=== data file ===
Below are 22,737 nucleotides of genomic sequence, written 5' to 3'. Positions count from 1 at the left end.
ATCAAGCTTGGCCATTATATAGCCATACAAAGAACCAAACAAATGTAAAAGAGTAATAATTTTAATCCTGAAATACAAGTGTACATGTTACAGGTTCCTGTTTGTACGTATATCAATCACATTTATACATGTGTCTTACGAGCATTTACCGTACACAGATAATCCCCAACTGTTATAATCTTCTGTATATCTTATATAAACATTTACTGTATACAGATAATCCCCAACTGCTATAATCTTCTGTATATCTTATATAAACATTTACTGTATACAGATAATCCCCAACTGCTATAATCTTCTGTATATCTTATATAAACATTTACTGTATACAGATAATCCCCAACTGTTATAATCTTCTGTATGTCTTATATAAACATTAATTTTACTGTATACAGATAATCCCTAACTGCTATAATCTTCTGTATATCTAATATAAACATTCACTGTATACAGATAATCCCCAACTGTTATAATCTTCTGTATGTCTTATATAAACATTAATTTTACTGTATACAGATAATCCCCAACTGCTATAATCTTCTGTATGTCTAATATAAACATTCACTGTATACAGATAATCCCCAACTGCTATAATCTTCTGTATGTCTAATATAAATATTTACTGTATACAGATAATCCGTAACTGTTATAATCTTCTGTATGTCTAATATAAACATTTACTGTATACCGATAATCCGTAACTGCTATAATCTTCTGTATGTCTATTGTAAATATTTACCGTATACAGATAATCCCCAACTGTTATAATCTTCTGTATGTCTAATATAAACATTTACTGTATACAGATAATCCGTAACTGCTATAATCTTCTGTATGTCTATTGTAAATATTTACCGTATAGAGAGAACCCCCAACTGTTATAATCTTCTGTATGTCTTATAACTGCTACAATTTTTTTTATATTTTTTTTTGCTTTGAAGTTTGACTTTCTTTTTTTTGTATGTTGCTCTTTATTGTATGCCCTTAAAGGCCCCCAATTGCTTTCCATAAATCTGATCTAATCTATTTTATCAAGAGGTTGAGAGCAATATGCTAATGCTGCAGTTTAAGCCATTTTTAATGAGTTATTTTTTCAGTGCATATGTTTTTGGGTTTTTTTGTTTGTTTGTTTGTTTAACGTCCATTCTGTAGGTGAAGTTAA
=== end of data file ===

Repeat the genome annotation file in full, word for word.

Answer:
Below are 22,737 nucleotides of genomic sequence, written 5' to 3'. Positions count from 1 at the left end.
ATCAAGCTTGGCCATTATATAGCCATACAAAGAACCAAACAAATGTAAAAGAGTAATAATTTTAATCCTGAAATACAAGTGTACATGTTACAGGTTCCTGTTTGTACGTATATCAATCACATTTATACATGTGTCTTACGAGCATTTACCGTACACAGATAATCCCCAACTGTTATAATCTTCTGTATATCTTATATAAACATTTACTGTATACAGATAATCCCCAACTGCTATAATCTTCTGTATATCTTATATAAACATTTACTGTATACAGATAATCCCCAACTGCTATAATCTTCTGTATATCTTATATAAACATTTACTGTATACAGATAATCCCCAACTGTTATAATCTTCTGTATGTCTTATATAAACATTAATTTTACTGTATACAGATAATCCCTAACTGCTATAATCTTCTGTATATCTAATATAAACATTCACTGTATACAGATAATCCCCAACTGTTATAATCTTCTGTATGTCTTATATAAACATTAATTTTACTGTATACAGATAATCCCCAACTGCTATAATCTTCTGTATGTCTAATATAAACATTCACTGTATACAGATAATCCCCAACTGCTATAATCTTCTGTATGTCTAATATAAATATTTACTGTATACAGATAATCCGTAACTGTTATAATCTTCTGTATGTCTAATATAAACATTTACTGTATACCGATAATCCGTAACTGCTATAATCTTCTGTATGTCTATTGTAAATATTTACCGTATACAGATAATCCCCAACTGTTATAATCTTCTGTATGTCTAATATAAACATTTACTGTATACAGATAATCCGTAACTGCTATAATCTTCTGTATGTCTATTGTAAATATTTACCGTATAGAGAGAACCCCCAACTGTTATAATCTTCTGTATGTCTTATAACTGCTACAATTTTTTTTATATTTTTTTTTGCTTTGAAGTTTGACTTTCTTTTTTTTGTATGTTGCTCTTTATTGTATGCCCTTAAAGGCCCCCAATTGCTTTCCATAAATCTGATCTAATCTATTTTATCAAGAGGTTGAGAGCAATATGCTAATGCTGCAGTTTAAGCCATTTTTAATGAGTTATTTTTTCAGTGCATATGTTTTTGGGTTTTTTTGTTTGTTTGTTTGTTTAACGTCCATTCTGTAGGTGAAGTTAA